Stocks End Higher After Late Rally - TheStreet

Updated from 4:04 p.m. EDT

The major averages used a late rally to close higher Friday after having spent the bulk of the session at the flatline or in negative territory.

The

Dow Jones Industrial Average finished with a gain of 63.87 points, or 0.6%, to 10,353.08. The

Nasdaq rose 10.95 points, or 0.6%, to 1741.39, and the

S&P 500 added 8.36 points, or 0.8%, to 1106.59.

Dell

(DELL) - Get Report

was one of the catalysts in the early going, but lately the stock was up only 10 cents to $27.95. After the close Thursday, the company said first-quarter earnings fell about 1% from a year ago but still topped expectations, coming in at 17 cents a share on revenue of $8.07 billion. Analysts had been expecting earnings of 16 cents on revenue of $7.87 billion. Company executives also raised their second-quarter guidance.

Elsewhere in the technology sector, the semiconductor-equipment industry's book-to-bill report showed that for every $100 of product shipped in April, another $120 worth of orders was received. The bullish ratio follows a surprisingly strong earnings report on Wednesday for industry leader

Applied Materials

(AMAT) - Get Report

, which said its own orders grew 51% in the latest quarter from the previous period. Applied's shares tacked on 18 cents to $27.31.

Among chipmakers,

Intel

(INTC) - Get Report

gained 43 cents to $31.20, while

Advanced Micro Devices

(AMD) - Get Report

lost 20 cents to $12.20.

Outside the world of corporate news, the University of Michigan's preliminary consumer sentiment survey for May showed that U.S. consumers feel better about the current economy and the future than they did a month ago. The overall index rose to 96 from 93 in April. Analysts were expecting a reading of around 92.7, according to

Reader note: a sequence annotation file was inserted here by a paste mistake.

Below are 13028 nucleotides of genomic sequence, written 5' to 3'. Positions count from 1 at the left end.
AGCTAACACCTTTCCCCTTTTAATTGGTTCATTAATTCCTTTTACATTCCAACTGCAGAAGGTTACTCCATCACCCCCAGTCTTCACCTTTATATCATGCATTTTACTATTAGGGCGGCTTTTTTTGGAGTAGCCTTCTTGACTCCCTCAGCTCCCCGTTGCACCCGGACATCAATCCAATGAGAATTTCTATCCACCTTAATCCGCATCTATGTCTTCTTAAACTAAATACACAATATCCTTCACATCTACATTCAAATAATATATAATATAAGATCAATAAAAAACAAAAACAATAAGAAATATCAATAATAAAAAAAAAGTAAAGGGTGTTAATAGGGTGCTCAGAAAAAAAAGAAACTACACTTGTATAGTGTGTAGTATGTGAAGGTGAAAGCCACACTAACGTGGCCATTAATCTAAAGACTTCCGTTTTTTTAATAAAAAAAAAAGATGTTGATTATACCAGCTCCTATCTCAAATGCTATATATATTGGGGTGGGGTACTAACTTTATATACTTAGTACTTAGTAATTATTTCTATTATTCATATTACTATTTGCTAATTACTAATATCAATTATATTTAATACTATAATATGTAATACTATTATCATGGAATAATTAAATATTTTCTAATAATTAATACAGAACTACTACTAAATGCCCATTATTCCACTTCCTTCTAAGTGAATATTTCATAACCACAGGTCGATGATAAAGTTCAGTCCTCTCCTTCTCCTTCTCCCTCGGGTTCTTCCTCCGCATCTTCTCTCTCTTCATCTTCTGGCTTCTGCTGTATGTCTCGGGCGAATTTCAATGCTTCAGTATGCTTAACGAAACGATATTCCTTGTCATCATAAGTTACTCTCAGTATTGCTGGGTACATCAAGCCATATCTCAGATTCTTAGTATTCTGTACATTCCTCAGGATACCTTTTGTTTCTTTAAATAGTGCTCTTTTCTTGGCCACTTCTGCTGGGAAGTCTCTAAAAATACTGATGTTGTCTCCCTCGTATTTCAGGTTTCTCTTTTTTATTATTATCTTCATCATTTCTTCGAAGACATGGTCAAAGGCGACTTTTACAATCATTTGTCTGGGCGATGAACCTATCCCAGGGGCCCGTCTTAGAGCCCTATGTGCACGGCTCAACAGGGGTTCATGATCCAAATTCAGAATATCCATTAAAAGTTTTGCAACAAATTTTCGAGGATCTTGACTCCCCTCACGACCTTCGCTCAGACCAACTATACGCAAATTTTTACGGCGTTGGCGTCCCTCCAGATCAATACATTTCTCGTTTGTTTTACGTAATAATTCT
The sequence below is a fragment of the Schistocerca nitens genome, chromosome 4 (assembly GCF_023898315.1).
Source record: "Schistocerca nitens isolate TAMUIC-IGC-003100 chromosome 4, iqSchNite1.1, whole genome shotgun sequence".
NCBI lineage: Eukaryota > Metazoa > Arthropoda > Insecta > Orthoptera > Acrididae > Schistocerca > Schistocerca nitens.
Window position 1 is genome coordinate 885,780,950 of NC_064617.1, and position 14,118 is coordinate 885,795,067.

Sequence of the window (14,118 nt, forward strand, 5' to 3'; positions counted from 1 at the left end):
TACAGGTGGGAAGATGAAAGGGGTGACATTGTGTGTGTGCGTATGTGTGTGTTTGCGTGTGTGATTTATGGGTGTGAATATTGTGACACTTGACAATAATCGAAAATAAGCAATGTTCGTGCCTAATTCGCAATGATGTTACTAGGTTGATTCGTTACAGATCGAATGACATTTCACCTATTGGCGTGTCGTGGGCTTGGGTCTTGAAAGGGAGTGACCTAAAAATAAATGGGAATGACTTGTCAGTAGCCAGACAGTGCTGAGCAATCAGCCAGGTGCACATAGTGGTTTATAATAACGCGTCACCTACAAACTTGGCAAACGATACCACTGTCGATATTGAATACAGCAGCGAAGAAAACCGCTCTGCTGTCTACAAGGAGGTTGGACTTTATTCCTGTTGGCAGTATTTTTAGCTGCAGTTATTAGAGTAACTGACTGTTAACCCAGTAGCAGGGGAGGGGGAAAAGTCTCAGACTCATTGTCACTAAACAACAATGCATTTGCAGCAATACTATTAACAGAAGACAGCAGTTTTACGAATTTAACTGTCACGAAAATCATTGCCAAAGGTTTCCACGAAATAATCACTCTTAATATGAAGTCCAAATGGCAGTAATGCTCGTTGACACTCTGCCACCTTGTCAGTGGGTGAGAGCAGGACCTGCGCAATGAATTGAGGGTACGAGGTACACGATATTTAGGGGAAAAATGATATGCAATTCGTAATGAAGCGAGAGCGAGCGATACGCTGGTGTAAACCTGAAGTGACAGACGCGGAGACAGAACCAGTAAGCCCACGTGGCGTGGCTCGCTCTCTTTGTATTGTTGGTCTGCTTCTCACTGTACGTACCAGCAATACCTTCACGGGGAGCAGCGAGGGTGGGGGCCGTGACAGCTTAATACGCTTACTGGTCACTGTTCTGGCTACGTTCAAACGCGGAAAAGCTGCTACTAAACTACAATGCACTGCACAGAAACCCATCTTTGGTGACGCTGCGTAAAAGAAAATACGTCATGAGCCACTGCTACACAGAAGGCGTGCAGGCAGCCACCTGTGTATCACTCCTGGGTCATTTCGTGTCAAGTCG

Reuters

.

Adelphia Communications'

(ADLAE)

steep fall from grace looked close to conclusion after the company met with the Nasdaq listing committee Thursday. Reports said Adelphia dodged an immediate delisting but still faces that possibility.

The cable company, whose father-and-son chief executive and chief financial officer resigned on consecutive days this week, reportedly has missed some recent interest and dividend payments and is under investigation by grand juries in New York and Philadelphia. The company's problems involve an off balance sheet financing arrangement that was used in part to finance stock purchases by its controlling family. Shares of Adelphia have now been halted for three days. The stock last changed hands Tuesday, closing at $5.70.

Two other companies looked ready to put lingering scandals behind them.

Schering-Plough

(SGP)

entered a consent decree with U.S. regulators under which it will pay $500 million to settle allegations that it failed to maintain proper manufacturing standards at factories in New Jersey and Puerto Rico. The company had already accrued a $500 million reserve to cover the payment but still lowered its guidance on the basis of the agreement.

And

Network Associates

(NET) - Get Report

said it will restate financial results for 1998 through 2000 after saying last month that it had discovered bookkeeping inaccuracies. The company said the restatement would cut 1998 net income by 3 cents a share, cut its 1999 loss by 2 cents a share and increase its 2000 loss by 16 cents a share. Network Associates won't restate 2001 or the first quarter of 2002. But it does plan to restate its balance sheet from last year's fourth quarter and this year's first quarter.

Schering-Plough rose 5.5% to $26.12, while Network Associates added 6.6% to $21.62.

Bond prices were lower Friday. Around 4 p.m. EDT, the 10-year Treasury was losing 20/32 to 97 5/32, yielding 5.25%. The 30-year was losing almost a point.